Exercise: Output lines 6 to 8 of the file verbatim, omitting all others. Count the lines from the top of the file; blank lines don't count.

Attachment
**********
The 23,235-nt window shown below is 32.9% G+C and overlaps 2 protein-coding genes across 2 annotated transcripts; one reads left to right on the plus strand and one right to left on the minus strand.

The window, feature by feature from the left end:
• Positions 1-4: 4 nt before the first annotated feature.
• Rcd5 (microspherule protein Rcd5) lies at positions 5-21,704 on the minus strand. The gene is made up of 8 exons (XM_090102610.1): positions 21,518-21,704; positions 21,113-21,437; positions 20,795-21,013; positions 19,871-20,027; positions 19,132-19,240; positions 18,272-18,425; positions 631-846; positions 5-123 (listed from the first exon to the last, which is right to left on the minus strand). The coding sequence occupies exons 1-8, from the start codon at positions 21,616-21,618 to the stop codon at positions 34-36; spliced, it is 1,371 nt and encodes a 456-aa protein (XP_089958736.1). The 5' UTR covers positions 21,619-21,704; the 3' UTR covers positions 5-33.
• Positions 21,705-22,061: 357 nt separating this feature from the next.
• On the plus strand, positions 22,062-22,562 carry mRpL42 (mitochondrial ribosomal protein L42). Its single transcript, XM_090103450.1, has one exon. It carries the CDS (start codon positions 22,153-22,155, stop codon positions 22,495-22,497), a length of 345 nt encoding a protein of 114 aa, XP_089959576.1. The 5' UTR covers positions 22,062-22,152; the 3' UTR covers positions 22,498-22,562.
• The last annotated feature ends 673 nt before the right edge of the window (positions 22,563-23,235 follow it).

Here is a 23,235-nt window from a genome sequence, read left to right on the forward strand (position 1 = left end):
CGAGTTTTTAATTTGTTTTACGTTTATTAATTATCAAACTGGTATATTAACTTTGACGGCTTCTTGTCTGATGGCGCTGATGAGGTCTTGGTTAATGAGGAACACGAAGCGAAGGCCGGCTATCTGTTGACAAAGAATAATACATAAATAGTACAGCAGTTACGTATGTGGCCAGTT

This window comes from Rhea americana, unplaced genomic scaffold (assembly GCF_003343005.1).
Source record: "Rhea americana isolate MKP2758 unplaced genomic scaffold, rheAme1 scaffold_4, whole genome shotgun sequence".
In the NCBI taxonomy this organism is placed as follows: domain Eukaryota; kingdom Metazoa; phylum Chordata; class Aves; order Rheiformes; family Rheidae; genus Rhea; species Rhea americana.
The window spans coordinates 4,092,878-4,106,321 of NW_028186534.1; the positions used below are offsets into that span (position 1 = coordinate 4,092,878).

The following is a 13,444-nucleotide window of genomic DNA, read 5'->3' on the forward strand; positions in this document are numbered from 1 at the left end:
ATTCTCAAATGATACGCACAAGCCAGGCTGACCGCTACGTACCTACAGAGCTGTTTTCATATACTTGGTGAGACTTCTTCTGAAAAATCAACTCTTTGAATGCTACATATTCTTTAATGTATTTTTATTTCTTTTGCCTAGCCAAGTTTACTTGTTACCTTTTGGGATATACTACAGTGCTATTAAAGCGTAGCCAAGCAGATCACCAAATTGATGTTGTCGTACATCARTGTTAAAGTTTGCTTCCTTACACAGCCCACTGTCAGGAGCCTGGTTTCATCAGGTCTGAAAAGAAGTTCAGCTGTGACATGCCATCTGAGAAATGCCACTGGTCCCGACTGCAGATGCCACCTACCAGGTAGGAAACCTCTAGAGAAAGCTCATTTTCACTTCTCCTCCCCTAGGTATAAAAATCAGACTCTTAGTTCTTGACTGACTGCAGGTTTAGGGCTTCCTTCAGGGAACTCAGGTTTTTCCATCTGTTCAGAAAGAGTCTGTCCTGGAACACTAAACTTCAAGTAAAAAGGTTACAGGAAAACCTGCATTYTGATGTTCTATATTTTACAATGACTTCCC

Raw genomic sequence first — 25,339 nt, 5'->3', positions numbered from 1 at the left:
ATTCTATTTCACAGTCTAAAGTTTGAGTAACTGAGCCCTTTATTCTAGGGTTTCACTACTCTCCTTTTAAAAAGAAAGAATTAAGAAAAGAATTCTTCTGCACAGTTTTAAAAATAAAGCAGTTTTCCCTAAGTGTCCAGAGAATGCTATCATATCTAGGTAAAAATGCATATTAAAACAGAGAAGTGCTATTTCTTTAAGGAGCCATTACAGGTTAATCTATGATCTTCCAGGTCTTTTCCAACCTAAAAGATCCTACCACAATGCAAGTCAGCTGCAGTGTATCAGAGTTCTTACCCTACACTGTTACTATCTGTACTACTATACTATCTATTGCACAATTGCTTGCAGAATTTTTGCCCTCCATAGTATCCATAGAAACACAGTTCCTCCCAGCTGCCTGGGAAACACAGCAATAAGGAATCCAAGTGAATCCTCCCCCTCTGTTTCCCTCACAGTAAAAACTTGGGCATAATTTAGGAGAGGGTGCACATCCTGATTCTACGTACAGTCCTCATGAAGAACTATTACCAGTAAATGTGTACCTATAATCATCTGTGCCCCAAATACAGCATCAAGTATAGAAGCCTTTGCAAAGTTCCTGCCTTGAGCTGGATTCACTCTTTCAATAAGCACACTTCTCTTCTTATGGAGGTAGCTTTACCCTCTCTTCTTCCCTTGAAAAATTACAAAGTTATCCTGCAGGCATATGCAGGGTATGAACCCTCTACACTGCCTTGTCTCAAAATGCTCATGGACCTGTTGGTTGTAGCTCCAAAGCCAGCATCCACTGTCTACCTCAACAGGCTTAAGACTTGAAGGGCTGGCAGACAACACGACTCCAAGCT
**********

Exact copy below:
• On the plus strand, positions 22,062-22,562 carry mRpL42 (mitochondrial ribosomal protein L42). Its single transcript, XM_090103450.1, has one exon. It carries the CDS (start codon positions 22,153-22,155, stop codon positions 22,495-22,497), a length of 345 nt encoding a protein of 114 aa, XP_089959576.1. The 5' UTR covers positions 22,062-22,152; the 3' UTR covers positions 22,498-22,562.
• The last annotated feature ends 673 nt before the right edge of the window (positions 22,563-23,235 follow it).

Here is a 23,235-nt window from a genome sequence, read left to right on the forward strand (position 1 = left end):